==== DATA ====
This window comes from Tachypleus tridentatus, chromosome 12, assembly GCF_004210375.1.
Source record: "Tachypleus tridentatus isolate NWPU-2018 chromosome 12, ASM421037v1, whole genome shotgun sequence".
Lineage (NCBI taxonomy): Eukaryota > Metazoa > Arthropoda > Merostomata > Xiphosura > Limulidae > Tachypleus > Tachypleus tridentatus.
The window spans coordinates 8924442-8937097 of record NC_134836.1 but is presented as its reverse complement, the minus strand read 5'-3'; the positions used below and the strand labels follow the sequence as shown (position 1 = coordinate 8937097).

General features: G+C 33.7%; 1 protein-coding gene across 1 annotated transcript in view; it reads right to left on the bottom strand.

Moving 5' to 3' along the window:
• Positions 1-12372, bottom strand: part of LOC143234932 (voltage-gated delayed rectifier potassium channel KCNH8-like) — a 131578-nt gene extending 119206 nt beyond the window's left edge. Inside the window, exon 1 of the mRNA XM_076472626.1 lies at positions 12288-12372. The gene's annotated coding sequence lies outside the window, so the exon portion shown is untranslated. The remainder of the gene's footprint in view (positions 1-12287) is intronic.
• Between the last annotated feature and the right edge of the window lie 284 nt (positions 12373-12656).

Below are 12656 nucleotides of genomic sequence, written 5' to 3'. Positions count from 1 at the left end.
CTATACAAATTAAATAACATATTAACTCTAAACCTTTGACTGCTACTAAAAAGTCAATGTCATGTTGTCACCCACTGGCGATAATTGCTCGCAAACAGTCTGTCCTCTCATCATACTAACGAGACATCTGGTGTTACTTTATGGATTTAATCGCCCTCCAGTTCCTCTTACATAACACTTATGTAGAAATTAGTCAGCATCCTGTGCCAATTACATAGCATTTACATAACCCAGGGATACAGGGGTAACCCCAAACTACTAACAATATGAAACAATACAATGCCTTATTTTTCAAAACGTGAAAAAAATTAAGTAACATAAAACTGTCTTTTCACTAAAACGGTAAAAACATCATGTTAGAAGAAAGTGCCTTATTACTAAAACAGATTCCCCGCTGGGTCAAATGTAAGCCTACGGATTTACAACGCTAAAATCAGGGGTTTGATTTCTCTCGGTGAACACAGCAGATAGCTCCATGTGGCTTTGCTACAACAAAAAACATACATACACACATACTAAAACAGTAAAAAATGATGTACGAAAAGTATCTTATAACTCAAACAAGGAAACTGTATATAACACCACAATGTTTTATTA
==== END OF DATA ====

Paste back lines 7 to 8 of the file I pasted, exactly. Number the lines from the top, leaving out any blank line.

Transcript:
• Positions 1-12372, bottom strand: part of LOC143234932 (voltage-gated delayed rectifier potassium channel KCNH8-like) — a 131578-nt gene extending 119206 nt beyond the window's left edge. Inside the window, exon 1 of the mRNA XM_076472626.1 lies at positions 12288-12372. The gene's annotated coding sequence lies outside the window, so the exon portion shown is untranslated. The remainder of the gene's footprint in view (positions 1-12287) is intronic.
• Between the last annotated feature and the right edge of the window lie 284 nt (positions 12373-12656).